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US2215021 *Jan 6, 1939Sep 17, 1940Vallen Earl JMotor driven cable control
US4522285 *Oct 20, 1983Jun 11, 1985Otis Elevator CompanyHydraulic tie-down for elevators
Referenced by
Citing PatentFiling datePublication dateApplicantTitle
US6073728 *Feb 2, 1999Jun 13, 2000Otis Elevator CompanyMethod and apparatus to inspect hoisting ropes
US6193017 *Aug 13, 1997Feb 27, 2001Blain Hydraulics GmbhPulley-driven elevator
US6345549 *Sep 21, 1998Feb 12, 2002Henderson's Industries Pty, Ltd.Line adjustment actuator
US6966408Oct 29, 2002Nov 22, 2005Thyssen Elevator Capital Corp.Autobalance roping and drive arrangement
US7806237 *Jan 5, 2007Oct 5, 2010Kone CorporationElevator
US8123002Sep 15, 2008Feb 28, 2012Thyssenkrupp Elevator Capital CorporationElevator rope positioning apparatus
US8162110Jun 19, 2009Apr 24, 2012Thyssenkrupp Elevator Capital CorporationRope tension equalizer and load monitor
US8225909Aug 25, 2010Jul 24, 2012Kone CorporationElevator
US8297412 *Mar 17, 2008Oct 30, 2012Otis Elevator CompanyElevator dispatching control for sway mitigation
US8528703 *Jun 19, 2009Sep 10, 2013Inventio AgElevator system with bottom tensioning apparatus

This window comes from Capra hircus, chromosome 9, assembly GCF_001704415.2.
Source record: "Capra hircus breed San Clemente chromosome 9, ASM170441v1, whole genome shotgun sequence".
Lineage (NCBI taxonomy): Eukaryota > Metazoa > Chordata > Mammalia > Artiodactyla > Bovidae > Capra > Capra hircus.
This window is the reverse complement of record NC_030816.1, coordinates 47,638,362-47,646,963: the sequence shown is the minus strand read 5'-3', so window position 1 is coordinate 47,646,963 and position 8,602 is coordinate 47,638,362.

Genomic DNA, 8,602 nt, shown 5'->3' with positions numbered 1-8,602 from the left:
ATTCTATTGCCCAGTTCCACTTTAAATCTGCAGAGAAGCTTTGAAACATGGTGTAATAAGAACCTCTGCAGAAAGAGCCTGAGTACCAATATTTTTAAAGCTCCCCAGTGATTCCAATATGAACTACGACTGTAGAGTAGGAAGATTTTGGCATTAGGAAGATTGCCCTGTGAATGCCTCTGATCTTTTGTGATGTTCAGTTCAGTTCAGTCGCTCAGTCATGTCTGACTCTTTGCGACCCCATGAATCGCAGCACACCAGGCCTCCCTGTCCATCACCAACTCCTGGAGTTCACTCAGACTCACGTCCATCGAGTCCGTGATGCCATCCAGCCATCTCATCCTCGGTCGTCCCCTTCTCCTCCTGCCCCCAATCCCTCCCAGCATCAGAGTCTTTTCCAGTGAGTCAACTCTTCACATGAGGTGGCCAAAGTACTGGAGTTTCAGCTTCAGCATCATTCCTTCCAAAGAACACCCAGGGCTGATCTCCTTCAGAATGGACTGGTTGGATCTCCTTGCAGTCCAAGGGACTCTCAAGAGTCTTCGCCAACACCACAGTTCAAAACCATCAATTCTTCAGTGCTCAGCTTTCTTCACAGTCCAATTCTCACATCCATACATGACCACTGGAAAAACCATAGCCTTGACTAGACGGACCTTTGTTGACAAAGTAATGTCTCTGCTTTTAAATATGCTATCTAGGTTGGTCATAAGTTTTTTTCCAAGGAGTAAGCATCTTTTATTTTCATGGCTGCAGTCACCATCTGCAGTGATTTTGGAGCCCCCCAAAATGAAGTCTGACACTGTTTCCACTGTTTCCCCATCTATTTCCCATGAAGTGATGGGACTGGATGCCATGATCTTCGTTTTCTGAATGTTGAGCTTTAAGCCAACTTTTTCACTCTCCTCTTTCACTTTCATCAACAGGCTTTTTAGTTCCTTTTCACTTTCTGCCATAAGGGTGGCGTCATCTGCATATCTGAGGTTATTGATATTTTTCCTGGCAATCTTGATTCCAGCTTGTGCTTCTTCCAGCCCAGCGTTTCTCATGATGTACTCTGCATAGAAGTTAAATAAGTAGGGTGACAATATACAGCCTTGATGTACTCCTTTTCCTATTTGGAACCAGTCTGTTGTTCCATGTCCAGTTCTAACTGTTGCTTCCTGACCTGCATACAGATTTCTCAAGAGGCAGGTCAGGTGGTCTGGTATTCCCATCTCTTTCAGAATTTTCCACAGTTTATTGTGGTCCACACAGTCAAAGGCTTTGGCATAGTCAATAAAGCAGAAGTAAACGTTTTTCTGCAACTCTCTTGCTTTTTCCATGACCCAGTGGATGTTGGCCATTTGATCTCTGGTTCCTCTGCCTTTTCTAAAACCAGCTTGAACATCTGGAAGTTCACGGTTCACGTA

US8613343Jun 18, 2012Dec 24, 2013Kone CorporationElevator
US20080210494 *Apr 23, 2008Sep 4, 2008Kone CorporationElevator system
US20100314202 *Mar 17, 2008Dec 16, 2010Otis Elevator CompanyElevator dispatching control for sway mitigation
US20110088980 *Jun 19, 2009Apr 21, 2011Josef HusmannElevator system with bottom tensioning apparatus
US20110203878 *Dec 11, 2008Aug 25, 2011Mitsubishi Electric CorporationElevator apparatus
US20120325592 *Jun 22, 2012Dec 27, 2012Hanspeter BlochElevator with compensating device
EP2287101A1 *Sep 15, 2008Feb 23, 2011Thyssenkrupp Elevator Capital CorporationSystem and method to minimize rope sway in elevators
EP2636628A1 *Mar 9, 2012Sep 11, 2013ThyssenKrupp Aufzugswerke GmbHTensioning device for a traction device of a lift assembly
WO2009036423A2 *Sep 15, 2008Mar 19, 2009Thyssenkrupp Elevator CapitalSystem and method to minimize rope sway in elevators
WO2010023350A1 *Aug 25, 2009Mar 4, 2010Kone CorporationApparatus for tightening the compensating ropes of an elevator, and an elevator
WO2011010991A1 *Jul 20, 2009Jan 27, 2011Otis Elevator CompanyBuilding sway resistant elevator derailment detection system
Classifications
U.S. Classification187/264, 187/414
International ClassificationB66B7/10, B66B7/06
Cooperative ClassificationB66B7/06, B66B7/10
European ClassificationB66B7/10, B66B7/06
Legal Events
DateCodeEventDescription
Jun 16, 2010FPAYFee payment
Year of fee payment: 12
Jun 22, 2006FPAYFee payment
Year of fee payment: 8
Jul 16, 2002FPAYFee payment
Year of fee payment: 4
Apr 2, 1997ASAssignment
Owner name: OTIS ELEVATOR COMPANY, CONNECTICUT
Free format text: ASSIGNMENT OF ASSIGNORS INTEREST;ASSIGNORS:BARKER, FREDERICK H.;ERLANDSEN, PETER O.;REEL/FRAME:008492/0594
Effective date: 19970402